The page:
Solar power and solar panels explained

Solar panels on red-tiled roof

RACV

Posted October 19, 2021


Thinking of installing a rooftop solar system but have no idea where to start or what questions to ask? You’re not alone. Here are the answers to your most frequently asked solar questions.

Did you know that Australia has the highest population of residential rooftop solar energy in the world?

Currently, there are around 2.15 million Australian solar homes and counting– as well as a growing uptake of battery storage. As well as being a more sustainable option for your residence and the planet, over time, solar can also help you save on your energy bills.

But what is solar power, and how can you use it? With emissions and bills rising, and financial incentives from the government, there’s never been a better time to have solar power explained.

In this article:


Solar power explained: Understanding solar panel systems 

What is solar power?

In simple terms, solar power, or solar energy,  is electricity that is generated by sunlight. Solar devices, such as panels that are installed on your roof, convert sunlight into electricity during the day that generates electricity for your residence, or can be stored in solar batteries or thermal storage for later use.

Versions of solar can be used by solar technologies for areas that emit energy in your residence, including electric (from your tv to your kettle), solar water heating (from your shower to your pool), solar heating and cooling, solar lighting, and even solar-powered vehicles.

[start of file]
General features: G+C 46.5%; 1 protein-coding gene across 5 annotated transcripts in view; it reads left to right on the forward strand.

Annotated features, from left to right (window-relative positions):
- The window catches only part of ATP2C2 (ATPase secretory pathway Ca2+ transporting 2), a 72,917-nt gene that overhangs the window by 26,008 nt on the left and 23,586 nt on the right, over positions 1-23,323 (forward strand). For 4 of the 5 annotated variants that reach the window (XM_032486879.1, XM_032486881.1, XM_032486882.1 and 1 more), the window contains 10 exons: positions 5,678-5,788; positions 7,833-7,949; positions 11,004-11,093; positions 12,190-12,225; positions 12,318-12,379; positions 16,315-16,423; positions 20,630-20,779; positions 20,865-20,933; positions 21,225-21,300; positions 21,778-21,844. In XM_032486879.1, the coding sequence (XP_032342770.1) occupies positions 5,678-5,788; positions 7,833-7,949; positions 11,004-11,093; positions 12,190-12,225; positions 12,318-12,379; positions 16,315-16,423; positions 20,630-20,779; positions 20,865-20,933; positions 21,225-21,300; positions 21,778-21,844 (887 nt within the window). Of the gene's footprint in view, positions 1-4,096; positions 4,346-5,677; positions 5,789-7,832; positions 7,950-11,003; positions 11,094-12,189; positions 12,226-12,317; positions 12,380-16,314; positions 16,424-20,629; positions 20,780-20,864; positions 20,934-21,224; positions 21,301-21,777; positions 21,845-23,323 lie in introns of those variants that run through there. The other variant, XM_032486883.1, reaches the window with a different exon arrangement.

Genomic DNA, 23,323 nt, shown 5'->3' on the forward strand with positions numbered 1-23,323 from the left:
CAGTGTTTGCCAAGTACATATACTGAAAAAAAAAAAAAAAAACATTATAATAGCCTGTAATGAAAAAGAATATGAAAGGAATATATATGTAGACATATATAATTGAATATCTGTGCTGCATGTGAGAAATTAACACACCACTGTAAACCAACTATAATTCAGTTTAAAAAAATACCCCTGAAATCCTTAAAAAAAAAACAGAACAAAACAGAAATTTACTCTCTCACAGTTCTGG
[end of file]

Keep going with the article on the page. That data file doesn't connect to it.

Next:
Why should I get solar power?

The two main reasons are: it saves you money and saves the planet.

Solar is the cleanest and most renewable form of energy, because rather than needing to release greenhouse gas emissions from burning fossil fuels, the electricity is sustainable, as it is created from direct sunlight and can be used for electrical items in your home.

Plus, because you will be generating the power naturally, using solar energy in your home or business can help reduce the cost of energy bills, as well as create an energy back-up system.

Can solar energy power everything in my home?

A large system can produce an equal amount of power for household consumption and can be used by all electrical appliances in the home during the day, and store energy in a solar battery for the evening. 

If you don’t have a battery, by running a heat pump or hot water service during daylight hours, you are effectively storing energy as hot water. This can be a great way to maximise solar savings and reduce a household’s energy costs.

At night, your house simply draws power from the grid as if the solar was never installed. This happens automatically, as the solar system is wired in parallel with your main supply.

What happens to the energy I don’t use?

Excess solar power generally flows automatically back into the electrical ‘grid’, or into a battery if one is installed. By reducing how much power you need to draw from the grid during the day, you can make big reductions in your power bill. (more on the grid below). 

Any extra power or amount of solar you produce will automatically be sold back to the grid, which further increases your savings. The value of the power sold back to the grid is credited to your electricity bill by your retailer, reducing your bill.

Does it work at night or in bad weather?

In a word, yes. If you don’t have a battery, at night your house simply draws power from the grid automatically.

Additionally, solar power panels still work when it rains and on cloudy days. There is less solar power production on these days, as there are fewer particles of light available to create a high flow of electricity. While the power output is reduced, you are still saving money whenever power is still being generated by your solar system.

Who can get it?

All Victorian property owners are eligible for solar, provided their residence has the ability for solar installation. You can also get a tailored quote to talk about the best sustainable energy options for your household or workplace.